We sit down under the volaire and get served a nice meal, the stew is for some too spicy (Slobodan), for others to little (Martine, the driver), so probably we need to come again. It was a nice intermezzo, and after a stroll through the village, which is less touristic than San Pedro, we drive further through the valley, towards Humahuaca.
The mountains right and left are very colourful, which is actually the main attraction, but since we're after lunch the light is not gorgeous. We stop a few times, at the summer turning point at the latitude of xxx degree, a holy spot for the locals, on the 21st, of both months, December and June, and a little village, uquai ... Where we see the local colonial church, and buy small flutes from the locals. They don't want to get fotographed, which we respect, and instead we photograph at the shops the produce from cactuses especially the huge trunks which we'd never be able import to Europe...
Humahuaca isn't far any more, but also not to much of an attraction either. Some stands in the pebbled (colonial) streets offer nicer flutes, so we buy a third one, and Slobodan owns himself a bag of mañi-mañi, a local herb, which when mixed with mint makes a nice tea, we had tried earlier at lunch.
We look at some more churches, and an official building, in Mauric style, not sure how they ended up here, but we were told there were even Islamic emigrants from Spain, which ended up here in on this remote spot in Argentina. Namely architects, for the matter of having build this blue coloured dome, which reminds of cordoba/Spain. Anyway, beyond the colonial quirks we don't see much indigenous, aside from another main attraction which is the monument on a hill, depicting general gümes in his fight against the Spanish forces, by using all farm people and their kettle, which must have been so impressive that the Spanish gave up, and this part of the land became partly sovereign, at least for a little while.
Our guide tries to ensure us that the locals (who decended from the Inca) mixed with the Spanish or other emigrants, but based on the physiognomy on the streets we're not sure how far this went.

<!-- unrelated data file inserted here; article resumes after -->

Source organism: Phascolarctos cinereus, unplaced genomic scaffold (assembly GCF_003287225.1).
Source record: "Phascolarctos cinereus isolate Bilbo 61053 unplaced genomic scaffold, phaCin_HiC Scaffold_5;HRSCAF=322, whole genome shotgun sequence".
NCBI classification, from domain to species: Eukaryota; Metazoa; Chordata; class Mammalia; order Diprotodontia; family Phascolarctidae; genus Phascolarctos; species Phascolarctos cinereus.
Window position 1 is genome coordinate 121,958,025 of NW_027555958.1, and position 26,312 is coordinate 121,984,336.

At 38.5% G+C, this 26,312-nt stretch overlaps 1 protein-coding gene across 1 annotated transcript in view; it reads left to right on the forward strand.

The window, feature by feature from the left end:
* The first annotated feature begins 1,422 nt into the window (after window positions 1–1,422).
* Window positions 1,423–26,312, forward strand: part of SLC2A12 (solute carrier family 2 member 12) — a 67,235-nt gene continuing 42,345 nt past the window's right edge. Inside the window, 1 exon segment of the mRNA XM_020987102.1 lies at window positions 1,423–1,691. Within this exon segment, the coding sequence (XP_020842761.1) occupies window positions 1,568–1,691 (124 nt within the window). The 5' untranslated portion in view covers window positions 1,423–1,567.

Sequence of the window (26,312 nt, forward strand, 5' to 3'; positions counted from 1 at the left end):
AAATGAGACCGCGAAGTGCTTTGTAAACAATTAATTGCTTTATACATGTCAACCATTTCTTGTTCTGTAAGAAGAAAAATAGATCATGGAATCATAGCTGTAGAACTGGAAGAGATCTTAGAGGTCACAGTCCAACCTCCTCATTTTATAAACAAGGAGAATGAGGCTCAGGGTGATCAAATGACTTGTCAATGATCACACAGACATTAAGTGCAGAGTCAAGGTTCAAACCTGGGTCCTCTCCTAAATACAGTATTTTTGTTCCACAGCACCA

I guess the intention of the UNESCO grant is the opposite effect, which is from an ethnological stand point probably right, but it also didn't alter the two tier system, which we could observe between the colonial and local descendants at any hotel, bank or government institution. There might be equality rights, but the implementation lags behind.
We drive back, the light has changed in the afternoon, with now the other side of the valley being illuminated, lots of photo opportunities again, ...
After a plunge in the pool on our return to the hotel, we head to the centre of the village in search of a recommended vegetarian restaurant, but after strolling over the sandy pavements for a while, asking the locals about it, we realise it's not there anymore, probably because vegetarian customers aren't the most prevalent species here again.
On the main square a local we find a restaurant, which will serve me another Lama dish with Andean potatoes, a mix of local varieties, which Hix serves in London as a delicatesse, and here comes nearly for free. Something to export to Europe? Probably not, since that type of business wouldn't be aligned with the Unesco charter and principles.
When we leave the place the other restaurants in the village are still empty, so we still don't understand when the people eat here, at least not between 9 and 11, only a few tourists went where we went.